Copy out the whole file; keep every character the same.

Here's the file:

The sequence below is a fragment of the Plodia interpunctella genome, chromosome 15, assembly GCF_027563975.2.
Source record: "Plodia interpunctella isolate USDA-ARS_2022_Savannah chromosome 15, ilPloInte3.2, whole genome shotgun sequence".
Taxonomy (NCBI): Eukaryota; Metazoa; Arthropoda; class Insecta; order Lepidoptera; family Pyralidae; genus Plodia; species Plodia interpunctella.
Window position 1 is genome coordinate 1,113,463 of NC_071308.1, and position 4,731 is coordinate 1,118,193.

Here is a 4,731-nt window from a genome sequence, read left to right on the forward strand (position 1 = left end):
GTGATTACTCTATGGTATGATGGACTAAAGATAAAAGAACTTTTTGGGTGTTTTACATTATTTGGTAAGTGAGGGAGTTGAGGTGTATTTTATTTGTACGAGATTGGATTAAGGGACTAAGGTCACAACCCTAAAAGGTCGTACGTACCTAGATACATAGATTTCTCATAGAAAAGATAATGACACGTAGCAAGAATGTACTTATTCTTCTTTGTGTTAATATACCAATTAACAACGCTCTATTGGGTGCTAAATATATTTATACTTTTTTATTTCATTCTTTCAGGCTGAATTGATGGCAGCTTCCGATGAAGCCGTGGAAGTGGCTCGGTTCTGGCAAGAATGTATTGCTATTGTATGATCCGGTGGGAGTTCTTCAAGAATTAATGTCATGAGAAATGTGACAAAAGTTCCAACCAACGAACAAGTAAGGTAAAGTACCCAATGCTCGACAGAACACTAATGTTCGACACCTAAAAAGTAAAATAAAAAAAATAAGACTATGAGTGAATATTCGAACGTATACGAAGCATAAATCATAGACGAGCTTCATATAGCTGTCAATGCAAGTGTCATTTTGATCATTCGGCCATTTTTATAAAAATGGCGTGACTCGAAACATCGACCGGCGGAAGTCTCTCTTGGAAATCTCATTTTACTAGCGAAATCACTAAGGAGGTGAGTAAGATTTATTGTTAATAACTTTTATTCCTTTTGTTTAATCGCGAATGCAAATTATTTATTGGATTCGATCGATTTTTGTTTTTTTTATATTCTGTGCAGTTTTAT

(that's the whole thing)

The sequence below is a fragment of the Plodia interpunctella genome, chromosome 15, assembly GCF_027563975.2.
Source record: "Plodia interpunctella isolate USDA-ARS_2022_Savannah chromosome 15, ilPloInte3.2, whole genome shotgun sequence".
Taxonomy (NCBI): Eukaryota; Metazoa; Arthropoda; class Insecta; order Lepidoptera; family Pyralidae; genus Plodia; species Plodia interpunctella.
Window position 1 is genome coordinate 1,113,463 of NC_071308.1, and position 4,731 is coordinate 1,118,193.

Here is a 4,731-nt window from a genome sequence, read left to right on the forward strand (position 1 = left end):
GTGATTACTCTATGGTATGATGGACTAAAGATAAAAGAACTTTTTGGGTGTTTTACATTATTTGGTAAGTGAGGGAGTTGAGGTGTATTTTATTTGTACGAGATTGGATTAAGGGACTAAGGTCACAACCCTAAAAGGTCGTACGTACCTAGATACATAGATTTCTCATAGAAAAGATAATGACACGTAGCAAGAATGTACTTATTCTTCTTTGTGTTAATATACCAATTAACAACGCTCTATTGGGTGCTAAATATATTTATACTTTTTTATTTCATTCTTTCAGGCTGAATTGATGGCAGCTTCCGATGAAGCCGTGGAAGTGGCTCGGTTCTGGCAAGAATGTATTGCTATTGTATGATCCGGTGGGAGTTCTTCAAGAATTAATGTCATGAGAAATGTGACAAAAGTTCCAACCAACGAACAAGTAAGGTAAAGTACCCAATGCTCGACAGAACACTAATGTTCGACACCTAAAAAGTAAAATAAAAAAAATAAGACTATGAGTGAATATTCGAACGTATACGAAGCATAAATCATAGACGAGCTTCATATAGCTGTCAATGCAAGTGTCATTTTGATCATTCGGCCATTTTTATAAAAATGGCGTGACTCGAAACATCGACCGGCGGAAGTCTCTCTTGGAAATCTCATTTTACTAGCGAAATCACTAAGGAGGTGAGTAAGATTTATTGTTAATAACTTTTATTCCTTTTGTTTAATCGCGAATGCAAATTATTTATTGGATTCGATCGATTTTTGTTTTTTTTATATTCTGTGCAGTTTTAT